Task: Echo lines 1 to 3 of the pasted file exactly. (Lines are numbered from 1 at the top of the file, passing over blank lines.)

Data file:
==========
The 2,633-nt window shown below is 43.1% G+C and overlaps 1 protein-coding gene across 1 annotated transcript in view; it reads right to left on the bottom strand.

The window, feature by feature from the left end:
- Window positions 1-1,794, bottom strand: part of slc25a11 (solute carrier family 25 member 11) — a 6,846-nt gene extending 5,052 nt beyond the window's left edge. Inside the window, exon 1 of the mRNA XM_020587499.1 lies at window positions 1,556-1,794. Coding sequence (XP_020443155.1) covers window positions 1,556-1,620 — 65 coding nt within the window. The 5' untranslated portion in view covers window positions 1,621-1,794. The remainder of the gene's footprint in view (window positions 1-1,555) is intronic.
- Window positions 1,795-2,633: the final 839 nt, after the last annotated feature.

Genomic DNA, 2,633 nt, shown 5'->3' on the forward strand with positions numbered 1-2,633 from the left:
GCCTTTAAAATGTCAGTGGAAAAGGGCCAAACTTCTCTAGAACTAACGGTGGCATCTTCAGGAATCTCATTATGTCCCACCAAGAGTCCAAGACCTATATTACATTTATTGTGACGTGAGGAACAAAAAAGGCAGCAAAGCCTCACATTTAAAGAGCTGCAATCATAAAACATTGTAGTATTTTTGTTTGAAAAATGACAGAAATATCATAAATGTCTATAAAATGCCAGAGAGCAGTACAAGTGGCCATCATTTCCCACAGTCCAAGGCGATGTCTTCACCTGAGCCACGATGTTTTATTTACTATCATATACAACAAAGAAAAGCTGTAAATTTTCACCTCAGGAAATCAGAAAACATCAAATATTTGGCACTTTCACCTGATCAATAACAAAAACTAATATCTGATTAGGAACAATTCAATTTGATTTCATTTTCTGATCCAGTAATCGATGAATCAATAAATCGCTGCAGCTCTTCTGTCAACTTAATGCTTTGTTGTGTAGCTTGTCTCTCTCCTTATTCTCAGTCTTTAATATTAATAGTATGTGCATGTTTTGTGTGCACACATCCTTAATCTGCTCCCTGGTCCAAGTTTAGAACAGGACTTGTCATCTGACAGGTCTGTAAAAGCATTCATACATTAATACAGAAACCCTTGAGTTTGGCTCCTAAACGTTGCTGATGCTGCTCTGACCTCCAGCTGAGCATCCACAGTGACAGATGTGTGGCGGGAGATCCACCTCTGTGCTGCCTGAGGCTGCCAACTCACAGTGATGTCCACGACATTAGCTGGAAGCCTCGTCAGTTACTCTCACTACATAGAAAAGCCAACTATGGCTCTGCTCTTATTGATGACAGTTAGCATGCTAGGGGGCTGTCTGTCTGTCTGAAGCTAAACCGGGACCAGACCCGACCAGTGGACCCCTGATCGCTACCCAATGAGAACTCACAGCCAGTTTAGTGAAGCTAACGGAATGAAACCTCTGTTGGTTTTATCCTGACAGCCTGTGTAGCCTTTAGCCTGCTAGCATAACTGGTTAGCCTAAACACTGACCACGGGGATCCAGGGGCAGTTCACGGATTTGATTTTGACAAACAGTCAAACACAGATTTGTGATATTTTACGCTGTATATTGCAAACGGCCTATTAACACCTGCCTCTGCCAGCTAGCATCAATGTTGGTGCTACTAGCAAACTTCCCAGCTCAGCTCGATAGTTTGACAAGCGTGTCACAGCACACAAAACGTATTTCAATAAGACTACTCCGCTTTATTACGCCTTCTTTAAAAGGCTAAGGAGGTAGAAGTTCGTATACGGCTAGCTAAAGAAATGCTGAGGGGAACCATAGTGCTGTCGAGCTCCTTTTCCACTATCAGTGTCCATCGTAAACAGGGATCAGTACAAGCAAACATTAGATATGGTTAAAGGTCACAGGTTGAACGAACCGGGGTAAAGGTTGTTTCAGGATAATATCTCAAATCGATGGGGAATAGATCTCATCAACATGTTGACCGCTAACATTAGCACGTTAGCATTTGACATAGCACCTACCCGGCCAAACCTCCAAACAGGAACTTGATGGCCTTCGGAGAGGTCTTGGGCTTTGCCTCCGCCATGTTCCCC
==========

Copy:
The 2,633-nt window shown below is 43.1% G+C and overlaps 1 protein-coding gene across 1 annotated transcript in view; it reads right to left on the bottom strand.

The window, feature by feature from the left end:
- Window positions 1-1,794, bottom strand: part of slc25a11 (solute carrier family 25 member 11) — a 6,846-nt gene extending 5,052 nt beyond the window's left edge. Inside the window, exon 1 of the mRNA XM_020587499.1 lies at window positions 1,556-1,794. Coding sequence (XP_020443155.1) covers window positions 1,556-1,620 — 65 coding nt within the window. The 5' untranslated portion in view covers window positions 1,621-1,794. The remainder of the gene's footprint in view (window positions 1-1,555) is intronic.